شابات في المدينة: ذكريات الانتداب
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Focusing on Jerusalem‘s women provides us with a distinctive lens on the city during this period, illuminating in particular the pressures on and transformations in attitudes about gender which accelerated with the events of 1948, but which have their origins even earlier. These stories reveal rich information, showing a Jerusalem whose special atmosphere enabled certain Palestinian women to live less restricted lives than in other parts of Palestine. Quite a number of Palestinian women participated in the dynamic women‘s movement, which originated in Jerusalem and brought involvement in politics and social affairs. The creation, development, and existence of this movement belie commonly accepted notions that Palestinian women were "passive, inarticulate and disorganized."

By weaving together a composite portrait of Arab women‘s lives through telling their stories, this article will address the question of why Jerusalem constituted fertile ground for the development of the Palestinian women‘s movement. The narrative is not centered on the national issue; we can take it as a given that the political situation permeated the very air of Jerusalem during this time. Instead, I wish to indulge in evocative history, focusing on the social and cultural environment that nourished women from a limited segment of the population, the middle and upper classes. The trajectory of the narrative is directed by the stories and memories of certain Jerusalem women who generously shared them with me in conversations.

The Social, Cultural and Educational Climate in Mandatory Jerusalem

Jerusalem during the Mandate was the seat of government and "the center of intellectual, social and political activity" in Palestine. In the wake of damages wrought by World War I, in the 1920‘s the government focused on renovating the city and establishing new institutions, government departments, and schools. In the 1930s, the world depression, the effects of escalating Jewish immigration, and the Strike and Revolt of 1936-1939 adversely affected the economic situation of many Palestinians. With World War II, economic conditions improved due to war demands. The years 1939 to 1946 were perceived as a time of prosperity and peaceful, albeit uneasy coexistence between Arabs and Jews.[1] As Hala Sakakini wrote, "both sides seemed to forget their enmity of over twenty years and to relax...It was as though we were enjoying a prolonged holiday that we knew must soon come to an end."[2]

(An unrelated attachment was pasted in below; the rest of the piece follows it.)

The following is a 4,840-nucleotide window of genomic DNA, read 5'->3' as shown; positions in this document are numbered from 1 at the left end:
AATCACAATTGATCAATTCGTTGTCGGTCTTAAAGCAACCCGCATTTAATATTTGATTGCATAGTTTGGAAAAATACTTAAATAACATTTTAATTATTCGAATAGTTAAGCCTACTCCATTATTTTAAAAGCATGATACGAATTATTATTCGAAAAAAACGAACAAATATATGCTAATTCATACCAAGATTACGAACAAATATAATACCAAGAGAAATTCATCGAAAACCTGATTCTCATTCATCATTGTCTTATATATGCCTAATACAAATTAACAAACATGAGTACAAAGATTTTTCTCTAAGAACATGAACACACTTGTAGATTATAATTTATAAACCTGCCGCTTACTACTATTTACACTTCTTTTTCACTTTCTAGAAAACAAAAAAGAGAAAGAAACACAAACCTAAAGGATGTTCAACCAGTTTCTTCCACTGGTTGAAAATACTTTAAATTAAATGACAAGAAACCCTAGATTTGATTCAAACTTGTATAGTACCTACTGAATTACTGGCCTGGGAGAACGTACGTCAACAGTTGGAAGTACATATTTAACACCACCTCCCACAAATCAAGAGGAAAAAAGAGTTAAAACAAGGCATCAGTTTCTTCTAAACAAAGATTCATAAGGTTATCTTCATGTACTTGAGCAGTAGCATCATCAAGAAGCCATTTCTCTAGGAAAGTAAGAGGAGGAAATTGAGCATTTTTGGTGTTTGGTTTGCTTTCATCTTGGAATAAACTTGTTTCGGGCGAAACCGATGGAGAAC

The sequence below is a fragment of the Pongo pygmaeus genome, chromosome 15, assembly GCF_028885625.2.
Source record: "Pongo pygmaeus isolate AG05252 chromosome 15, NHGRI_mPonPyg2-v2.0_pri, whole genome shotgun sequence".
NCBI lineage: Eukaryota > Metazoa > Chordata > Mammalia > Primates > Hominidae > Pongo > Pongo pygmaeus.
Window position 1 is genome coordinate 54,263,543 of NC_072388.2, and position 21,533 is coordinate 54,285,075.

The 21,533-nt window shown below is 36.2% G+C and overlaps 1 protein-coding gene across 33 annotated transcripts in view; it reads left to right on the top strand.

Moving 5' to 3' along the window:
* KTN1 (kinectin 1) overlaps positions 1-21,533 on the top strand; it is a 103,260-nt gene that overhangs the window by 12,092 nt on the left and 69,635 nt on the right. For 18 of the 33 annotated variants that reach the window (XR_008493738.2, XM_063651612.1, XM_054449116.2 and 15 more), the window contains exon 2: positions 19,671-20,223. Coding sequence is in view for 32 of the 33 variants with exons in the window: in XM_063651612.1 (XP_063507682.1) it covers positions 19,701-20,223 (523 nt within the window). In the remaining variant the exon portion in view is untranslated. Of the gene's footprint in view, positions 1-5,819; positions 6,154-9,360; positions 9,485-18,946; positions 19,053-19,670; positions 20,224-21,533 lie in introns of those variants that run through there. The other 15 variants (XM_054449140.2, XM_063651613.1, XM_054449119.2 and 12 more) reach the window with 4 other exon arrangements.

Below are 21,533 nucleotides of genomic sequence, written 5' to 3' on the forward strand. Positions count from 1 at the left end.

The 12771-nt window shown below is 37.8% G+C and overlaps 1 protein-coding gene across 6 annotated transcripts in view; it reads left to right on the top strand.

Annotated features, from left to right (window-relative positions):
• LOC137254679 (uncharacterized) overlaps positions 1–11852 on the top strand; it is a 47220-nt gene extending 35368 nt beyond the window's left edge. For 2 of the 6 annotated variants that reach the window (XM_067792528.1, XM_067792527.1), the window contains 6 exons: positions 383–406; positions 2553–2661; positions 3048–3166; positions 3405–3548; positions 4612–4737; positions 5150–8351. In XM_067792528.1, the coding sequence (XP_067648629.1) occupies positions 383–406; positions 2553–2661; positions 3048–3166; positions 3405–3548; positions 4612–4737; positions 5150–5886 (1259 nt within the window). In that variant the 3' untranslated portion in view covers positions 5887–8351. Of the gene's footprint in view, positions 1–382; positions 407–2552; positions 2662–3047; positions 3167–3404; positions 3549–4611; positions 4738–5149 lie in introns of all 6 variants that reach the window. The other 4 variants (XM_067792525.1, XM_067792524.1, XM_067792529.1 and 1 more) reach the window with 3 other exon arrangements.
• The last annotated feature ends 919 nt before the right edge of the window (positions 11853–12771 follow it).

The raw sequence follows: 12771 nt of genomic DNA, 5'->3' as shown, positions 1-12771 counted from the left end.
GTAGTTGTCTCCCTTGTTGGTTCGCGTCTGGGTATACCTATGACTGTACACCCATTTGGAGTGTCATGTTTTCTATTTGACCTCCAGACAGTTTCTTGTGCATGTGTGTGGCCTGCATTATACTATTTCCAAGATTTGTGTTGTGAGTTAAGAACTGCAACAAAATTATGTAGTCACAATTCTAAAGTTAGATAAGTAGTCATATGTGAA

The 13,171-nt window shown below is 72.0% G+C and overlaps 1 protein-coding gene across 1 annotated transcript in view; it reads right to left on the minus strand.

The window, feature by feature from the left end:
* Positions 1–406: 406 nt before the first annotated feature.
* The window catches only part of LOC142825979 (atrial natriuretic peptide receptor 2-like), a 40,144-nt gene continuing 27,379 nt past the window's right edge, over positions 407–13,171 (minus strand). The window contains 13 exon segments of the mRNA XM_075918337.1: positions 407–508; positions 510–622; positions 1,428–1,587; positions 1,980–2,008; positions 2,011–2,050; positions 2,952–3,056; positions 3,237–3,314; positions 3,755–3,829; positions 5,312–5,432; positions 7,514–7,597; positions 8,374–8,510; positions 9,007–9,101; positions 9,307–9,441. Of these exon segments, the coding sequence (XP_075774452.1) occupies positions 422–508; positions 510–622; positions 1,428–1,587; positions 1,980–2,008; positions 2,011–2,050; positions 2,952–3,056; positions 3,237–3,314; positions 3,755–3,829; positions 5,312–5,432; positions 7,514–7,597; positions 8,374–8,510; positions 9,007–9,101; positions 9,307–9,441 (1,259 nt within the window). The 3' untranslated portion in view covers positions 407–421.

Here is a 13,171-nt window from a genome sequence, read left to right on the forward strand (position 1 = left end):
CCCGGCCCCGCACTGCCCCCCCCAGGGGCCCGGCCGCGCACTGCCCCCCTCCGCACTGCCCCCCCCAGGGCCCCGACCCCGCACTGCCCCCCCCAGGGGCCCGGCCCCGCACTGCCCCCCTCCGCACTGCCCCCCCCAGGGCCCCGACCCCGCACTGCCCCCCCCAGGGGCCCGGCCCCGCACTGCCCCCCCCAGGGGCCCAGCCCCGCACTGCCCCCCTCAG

The depictions of the social environment for women in Jerusalem varied according to the identity and experiences of the commentator. Certain western visitors considered Jerusalem a "stronghold of religious conservatism rooted in the past." Yet Palestinian women in interviews perceived Jerusalem as more "liberal" than other cities in Palestine, a place where, in the words of Nahid al-Sajjadi, "if a woman wanted to take the veil off, she just did. Men did not bother her.[3] Hala Sakakini remarked that "the first Muslim ladies to become free" were from Jerusalem. Fadwa Tuqan, who moved to Jerusalem in 1939, experienced release from her restricted life in Nablus. She described Jerusalem as a "free society" where the "modern woman" engaged in "natural behavior" and "the veil separating the two sexes had been lifted.”[4]

The attitude of male relatives played an important role in women‘s efforts to unveil. Nahid al-Sajjadi was encouraged by her husband to discard the veil, and Sa‘ida Jarallah recollects that her father, Shaykh Hussam al-Din Jarallah, an eminent judge of the Islamic court, supported her unveiling. Yet throughout the 1930s, women often incurred criticism from Arab society and the wrath of elders for unveiling. While riding the bus to school unveiled, for example, the young Sa‘ida was accosted by an older female acquaintance who scolded her, "Sa‘ida, why are you not wearing the hijab? Do you think when you get married that your husband will allow you to go out without the hijab?" Sa‘ida retorted, "If Shaykh Hussam gave me the permission to go out without the hijab, then there is no one in the world who can force me to wear it."